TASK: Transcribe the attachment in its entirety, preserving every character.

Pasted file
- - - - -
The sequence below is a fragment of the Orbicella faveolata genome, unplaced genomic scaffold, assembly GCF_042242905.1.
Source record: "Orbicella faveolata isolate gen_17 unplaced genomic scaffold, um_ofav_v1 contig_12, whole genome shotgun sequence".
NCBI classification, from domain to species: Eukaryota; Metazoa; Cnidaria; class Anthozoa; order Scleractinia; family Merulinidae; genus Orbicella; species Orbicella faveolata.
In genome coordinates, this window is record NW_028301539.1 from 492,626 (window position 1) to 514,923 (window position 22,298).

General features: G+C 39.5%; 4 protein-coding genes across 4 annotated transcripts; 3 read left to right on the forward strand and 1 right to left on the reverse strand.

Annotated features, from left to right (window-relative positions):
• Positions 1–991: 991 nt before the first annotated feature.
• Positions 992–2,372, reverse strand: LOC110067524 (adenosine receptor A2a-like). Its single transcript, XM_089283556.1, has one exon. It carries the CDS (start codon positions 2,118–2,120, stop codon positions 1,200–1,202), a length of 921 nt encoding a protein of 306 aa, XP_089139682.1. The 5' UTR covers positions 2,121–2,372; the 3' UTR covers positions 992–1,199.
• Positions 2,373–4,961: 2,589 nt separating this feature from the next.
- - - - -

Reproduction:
The sequence below is a fragment of the Orbicella faveolata genome, unplaced genomic scaffold, assembly GCF_042242905.1.
Source record: "Orbicella faveolata isolate gen_17 unplaced genomic scaffold, um_ofav_v1 contig_12, whole genome shotgun sequence".
NCBI classification, from domain to species: Eukaryota; Metazoa; Cnidaria; class Anthozoa; order Scleractinia; family Merulinidae; genus Orbicella; species Orbicella faveolata.
In genome coordinates, this window is record NW_028301539.1 from 492,626 (window position 1) to 514,923 (window position 22,298).

General features: G+C 39.5%; 4 protein-coding genes across 4 annotated transcripts; 3 read left to right on the forward strand and 1 right to left on the reverse strand.

Annotated features, from left to right (window-relative positions):
• Positions 1–991: 991 nt before the first annotated feature.
• Positions 992–2,372, reverse strand: LOC110067524 (adenosine receptor A2a-like). Its single transcript, XM_089283556.1, has one exon. It carries the CDS (start codon positions 2,118–2,120, stop codon positions 1,200–1,202), a length of 921 nt encoding a protein of 306 aa, XP_089139682.1. The 5' UTR covers positions 2,121–2,372; the 3' UTR covers positions 992–1,199.
• Positions 2,373–4,961: 2,589 nt separating this feature from the next.